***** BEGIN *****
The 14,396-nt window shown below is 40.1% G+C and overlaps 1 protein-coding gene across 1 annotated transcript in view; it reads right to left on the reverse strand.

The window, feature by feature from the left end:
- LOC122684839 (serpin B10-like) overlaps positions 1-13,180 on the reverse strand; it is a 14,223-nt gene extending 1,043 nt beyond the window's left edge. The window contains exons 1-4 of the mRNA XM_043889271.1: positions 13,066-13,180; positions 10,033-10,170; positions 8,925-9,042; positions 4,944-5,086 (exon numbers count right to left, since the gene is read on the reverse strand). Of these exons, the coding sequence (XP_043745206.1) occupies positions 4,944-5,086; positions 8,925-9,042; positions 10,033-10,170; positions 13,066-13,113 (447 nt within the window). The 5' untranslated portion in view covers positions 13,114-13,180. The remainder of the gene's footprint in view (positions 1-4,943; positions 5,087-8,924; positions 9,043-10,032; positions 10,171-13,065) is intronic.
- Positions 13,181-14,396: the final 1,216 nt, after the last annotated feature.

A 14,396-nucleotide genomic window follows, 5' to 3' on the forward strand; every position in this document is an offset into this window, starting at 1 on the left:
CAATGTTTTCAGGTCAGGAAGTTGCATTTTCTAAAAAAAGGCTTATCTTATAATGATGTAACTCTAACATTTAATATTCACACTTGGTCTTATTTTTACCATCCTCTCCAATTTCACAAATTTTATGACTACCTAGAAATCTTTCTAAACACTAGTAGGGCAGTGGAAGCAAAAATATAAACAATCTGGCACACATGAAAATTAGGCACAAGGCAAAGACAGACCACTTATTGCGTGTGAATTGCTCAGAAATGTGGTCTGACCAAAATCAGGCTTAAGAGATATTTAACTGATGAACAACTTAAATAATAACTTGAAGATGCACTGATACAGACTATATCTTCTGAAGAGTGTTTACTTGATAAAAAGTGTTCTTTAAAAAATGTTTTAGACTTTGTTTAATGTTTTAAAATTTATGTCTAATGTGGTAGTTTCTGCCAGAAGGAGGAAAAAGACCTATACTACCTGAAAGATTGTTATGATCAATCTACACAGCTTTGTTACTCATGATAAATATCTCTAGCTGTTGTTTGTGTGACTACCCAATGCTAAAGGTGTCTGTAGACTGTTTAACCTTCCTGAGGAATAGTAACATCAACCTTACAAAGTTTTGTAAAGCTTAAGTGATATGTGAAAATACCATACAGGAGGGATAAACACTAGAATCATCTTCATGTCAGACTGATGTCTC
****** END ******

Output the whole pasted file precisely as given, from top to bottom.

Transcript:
The 14,396-nt window shown below is 40.1% G+C and overlaps 1 protein-coding gene across 1 annotated transcript in view; it reads right to left on the reverse strand.

The window, feature by feature from the left end:
- LOC122684839 (serpin B10-like) overlaps positions 1-13,180 on the reverse strand; it is a 14,223-nt gene extending 1,043 nt beyond the window's left edge. The window contains exons 1-4 of the mRNA XM_043889271.1: positions 13,066-13,180; positions 10,033-10,170; positions 8,925-9,042; positions 4,944-5,086 (exon numbers count right to left, since the gene is read on the reverse strand). Of these exons, the coding sequence (XP_043745206.1) occupies positions 4,944-5,086; positions 8,925-9,042; positions 10,033-10,170; positions 13,066-13,113 (447 nt within the window). The 5' untranslated portion in view covers positions 13,114-13,180. The remainder of the gene's footprint in view (positions 1-4,943; positions 5,087-8,924; positions 9,043-10,032; positions 10,171-13,065) is intronic.
- Positions 13,181-14,396: the final 1,216 nt, after the last annotated feature.

A 14,396-nucleotide genomic window follows, 5' to 3' on the forward strand; every position in this document is an offset into this window, starting at 1 on the left:
CAATGTTTTCAGGTCAGGAAGTTGCATTTTCTAAAAAAAGGCTTATCTTATAATGATGTAACTCTAACATTTAATATTCACACTTGGTCTTATTTTTACCATCCTCTCCAATTTCACAAATTTTATGACTACCTAGAAATCTTTCTAAACACTAGTAGGGCAGTGGAAGCAAAAATATAAACAATCTGGCACACATGAAAATTAGGCACAAGGCAAAGACAGACCACTTATTGCGTGTGAATTGCTCAGAAATGTGGTCTGACCAAAATCAGGCTTAAGAGATATTTAACTGATGAACAACTTAAATAATAACTTGAAGATGCACTGATACAGACTATATCTTCTGAAGAGTGTTTACTTGATAAAAAGTGTTCTTTAAAAAATGTTTTAGACTTTGTTTAATGTTTTAAAATTTATGTCTAATGTGGTAGTTTCTGCCAGAAGGAGGAAAAAGACCTATACTACCTGAAAGATTGTTATGATCAATCTACACAGCTTTGTTACTCATGATAAATATCTCTAGCTGTTGTTTGTGTGACTACCCAATGCTAAAGGTGTCTGTAGACTGTTTAACCTTCCTGAGGAATAGTAACATCAACCTTACAAAGTTTTGTAAAGCTTAAGTGATATGTGAAAATACCATACAGGAGGGATAAACACTAGAATCATCTTCATGTCAGACTGATGTCTC